The work of photographer Chris Nash has maintained a prestigious and iconic status in the creative arts for over two decades, as artwork in its own right and as advertising for contemporary dance companies. Encapsulating the expressive nature of contemporary dance, Nash’s photography is inspiring and thought provoking. His images delve into a world of emotion and sensation, where the body is the sole communicator of the choreographer’s instincts and ideas.
In the Victoria and Albert Museum’s current exhibition, ‘A Flash of Light: The Dance Photography of Chris Nash’, emotive black and white photographs are interspersed with vibrantly coloured images. Fluidity and motion provide a common theme between all of these pictures, where the dancers convey a sense of freedom and diversion. Not only does this give the audience an understanding of how escapism and true artistic expression can be achieved through dance, it also allows the photographer to tackle emotional and controversial issues. Poignant undertones percolate through the shocking images in ‘Haunted 1996’, where Nash tackles self loathing and personality disorders to challenge our perception of art. ‘Texare 1989’ explores the relationship between two people, delivering an interpretation of the support between dancers who are united through their movement and tapping into the emotional attachment they construct with the audience.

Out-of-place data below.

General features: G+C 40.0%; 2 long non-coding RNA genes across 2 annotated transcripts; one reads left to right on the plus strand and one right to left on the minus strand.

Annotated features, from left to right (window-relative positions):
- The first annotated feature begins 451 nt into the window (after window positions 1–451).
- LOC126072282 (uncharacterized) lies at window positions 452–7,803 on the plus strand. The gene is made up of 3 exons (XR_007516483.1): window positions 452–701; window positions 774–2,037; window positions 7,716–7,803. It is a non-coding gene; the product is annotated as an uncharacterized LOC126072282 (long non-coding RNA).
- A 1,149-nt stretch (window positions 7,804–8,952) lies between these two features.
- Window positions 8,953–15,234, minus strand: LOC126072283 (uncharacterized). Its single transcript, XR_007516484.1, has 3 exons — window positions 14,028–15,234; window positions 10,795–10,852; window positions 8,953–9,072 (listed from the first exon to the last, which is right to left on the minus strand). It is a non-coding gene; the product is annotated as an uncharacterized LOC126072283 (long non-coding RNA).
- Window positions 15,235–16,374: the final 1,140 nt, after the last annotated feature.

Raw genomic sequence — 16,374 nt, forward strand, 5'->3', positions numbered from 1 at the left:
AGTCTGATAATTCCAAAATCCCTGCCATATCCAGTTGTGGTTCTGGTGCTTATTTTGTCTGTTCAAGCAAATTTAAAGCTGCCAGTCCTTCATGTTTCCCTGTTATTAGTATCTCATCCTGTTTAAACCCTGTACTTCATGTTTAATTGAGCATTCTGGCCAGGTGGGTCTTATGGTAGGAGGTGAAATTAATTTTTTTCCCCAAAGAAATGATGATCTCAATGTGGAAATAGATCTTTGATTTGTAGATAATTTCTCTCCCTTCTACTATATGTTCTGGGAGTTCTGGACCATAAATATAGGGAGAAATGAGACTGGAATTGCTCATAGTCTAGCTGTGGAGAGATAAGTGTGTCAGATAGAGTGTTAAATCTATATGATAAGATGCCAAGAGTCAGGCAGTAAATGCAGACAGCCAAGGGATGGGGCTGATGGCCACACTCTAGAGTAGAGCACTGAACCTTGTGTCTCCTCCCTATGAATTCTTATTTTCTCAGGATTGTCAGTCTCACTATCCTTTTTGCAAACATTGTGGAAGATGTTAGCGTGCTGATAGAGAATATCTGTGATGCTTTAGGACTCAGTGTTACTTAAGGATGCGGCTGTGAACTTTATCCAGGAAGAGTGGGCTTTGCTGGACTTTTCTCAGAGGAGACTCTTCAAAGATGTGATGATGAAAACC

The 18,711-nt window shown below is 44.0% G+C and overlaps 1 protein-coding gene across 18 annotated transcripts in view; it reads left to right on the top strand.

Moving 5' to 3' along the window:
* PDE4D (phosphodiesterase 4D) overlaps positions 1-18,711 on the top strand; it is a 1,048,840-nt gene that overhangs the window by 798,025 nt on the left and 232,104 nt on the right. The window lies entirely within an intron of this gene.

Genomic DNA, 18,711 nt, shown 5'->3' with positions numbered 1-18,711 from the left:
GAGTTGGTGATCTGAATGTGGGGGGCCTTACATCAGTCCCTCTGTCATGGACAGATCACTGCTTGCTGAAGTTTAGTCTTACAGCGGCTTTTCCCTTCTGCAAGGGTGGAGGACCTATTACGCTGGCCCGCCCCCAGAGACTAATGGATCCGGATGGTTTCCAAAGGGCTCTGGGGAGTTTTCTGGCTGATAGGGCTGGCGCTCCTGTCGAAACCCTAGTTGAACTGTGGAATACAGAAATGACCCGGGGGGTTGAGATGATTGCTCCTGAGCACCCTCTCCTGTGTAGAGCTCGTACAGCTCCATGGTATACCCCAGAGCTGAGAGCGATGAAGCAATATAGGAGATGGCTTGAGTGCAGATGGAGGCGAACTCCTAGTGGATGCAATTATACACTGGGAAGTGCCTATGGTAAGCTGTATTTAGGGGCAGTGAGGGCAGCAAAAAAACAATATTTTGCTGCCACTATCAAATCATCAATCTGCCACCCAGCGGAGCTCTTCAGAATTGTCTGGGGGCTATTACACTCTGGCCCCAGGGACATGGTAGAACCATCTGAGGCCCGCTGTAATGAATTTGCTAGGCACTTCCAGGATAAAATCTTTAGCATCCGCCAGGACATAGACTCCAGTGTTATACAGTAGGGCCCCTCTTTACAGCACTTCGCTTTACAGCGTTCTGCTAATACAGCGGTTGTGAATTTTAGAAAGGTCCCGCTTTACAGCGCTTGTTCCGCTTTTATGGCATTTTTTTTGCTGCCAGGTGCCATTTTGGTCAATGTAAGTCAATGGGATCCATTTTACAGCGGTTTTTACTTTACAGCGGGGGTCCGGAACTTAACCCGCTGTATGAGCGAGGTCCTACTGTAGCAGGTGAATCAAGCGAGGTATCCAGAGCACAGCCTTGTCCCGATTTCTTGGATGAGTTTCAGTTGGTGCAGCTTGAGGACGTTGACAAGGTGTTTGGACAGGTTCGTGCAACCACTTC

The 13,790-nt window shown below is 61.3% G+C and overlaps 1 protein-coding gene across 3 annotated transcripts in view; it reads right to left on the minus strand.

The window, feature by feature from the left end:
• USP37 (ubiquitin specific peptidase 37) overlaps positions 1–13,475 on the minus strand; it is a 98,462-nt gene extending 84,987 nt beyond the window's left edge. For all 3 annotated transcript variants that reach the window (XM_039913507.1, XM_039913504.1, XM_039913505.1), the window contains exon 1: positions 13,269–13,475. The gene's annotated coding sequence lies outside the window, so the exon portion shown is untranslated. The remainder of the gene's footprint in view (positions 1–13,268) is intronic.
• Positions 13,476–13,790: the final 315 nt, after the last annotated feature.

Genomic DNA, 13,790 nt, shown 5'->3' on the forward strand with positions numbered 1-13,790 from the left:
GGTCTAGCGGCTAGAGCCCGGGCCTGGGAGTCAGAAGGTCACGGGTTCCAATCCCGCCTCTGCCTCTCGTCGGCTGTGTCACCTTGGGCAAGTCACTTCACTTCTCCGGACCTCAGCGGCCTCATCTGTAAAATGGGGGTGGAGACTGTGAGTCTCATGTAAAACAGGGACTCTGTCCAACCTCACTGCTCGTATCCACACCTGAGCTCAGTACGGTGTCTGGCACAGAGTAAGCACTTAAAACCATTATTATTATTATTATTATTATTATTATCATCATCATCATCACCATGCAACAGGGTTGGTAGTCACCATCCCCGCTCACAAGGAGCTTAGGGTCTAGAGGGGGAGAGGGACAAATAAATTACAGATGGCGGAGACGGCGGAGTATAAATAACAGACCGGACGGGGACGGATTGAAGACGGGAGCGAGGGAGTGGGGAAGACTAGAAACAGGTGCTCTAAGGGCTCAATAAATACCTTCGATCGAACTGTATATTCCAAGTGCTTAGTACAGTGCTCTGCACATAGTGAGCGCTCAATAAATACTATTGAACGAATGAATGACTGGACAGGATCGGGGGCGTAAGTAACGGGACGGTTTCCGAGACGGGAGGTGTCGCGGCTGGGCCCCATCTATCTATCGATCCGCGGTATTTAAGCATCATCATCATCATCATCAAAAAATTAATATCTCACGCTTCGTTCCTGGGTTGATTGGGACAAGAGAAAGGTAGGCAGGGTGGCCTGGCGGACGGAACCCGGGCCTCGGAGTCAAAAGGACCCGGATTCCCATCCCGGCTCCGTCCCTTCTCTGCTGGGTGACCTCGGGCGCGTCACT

The music and rhythms surrounding the stillness of the photographs is almost audible: the postures and facial expressions so powerful that the audience can imagine the sounds which run parallel to the choreography captured in the frames. Light and texture give added depth and intricacy to the photographs. In ‘Orfeo 1990’ a strong light source highlights billowing fabrics that spiral around the performer, and we are left with the feeling that an innocent and personal moment has been interrupted.
Nash’s ability to capture the simultaneous elegance and aggression of contemporary dance gives us a moving depiction of artists who are completely immersed in their craft. Bold and intriguing, these photographs are an exciting analysis of everyday human emotion and the forceful beauty of physical expression.
19th March – 29th August 2011. Theatre and Performance Gallery, room 104.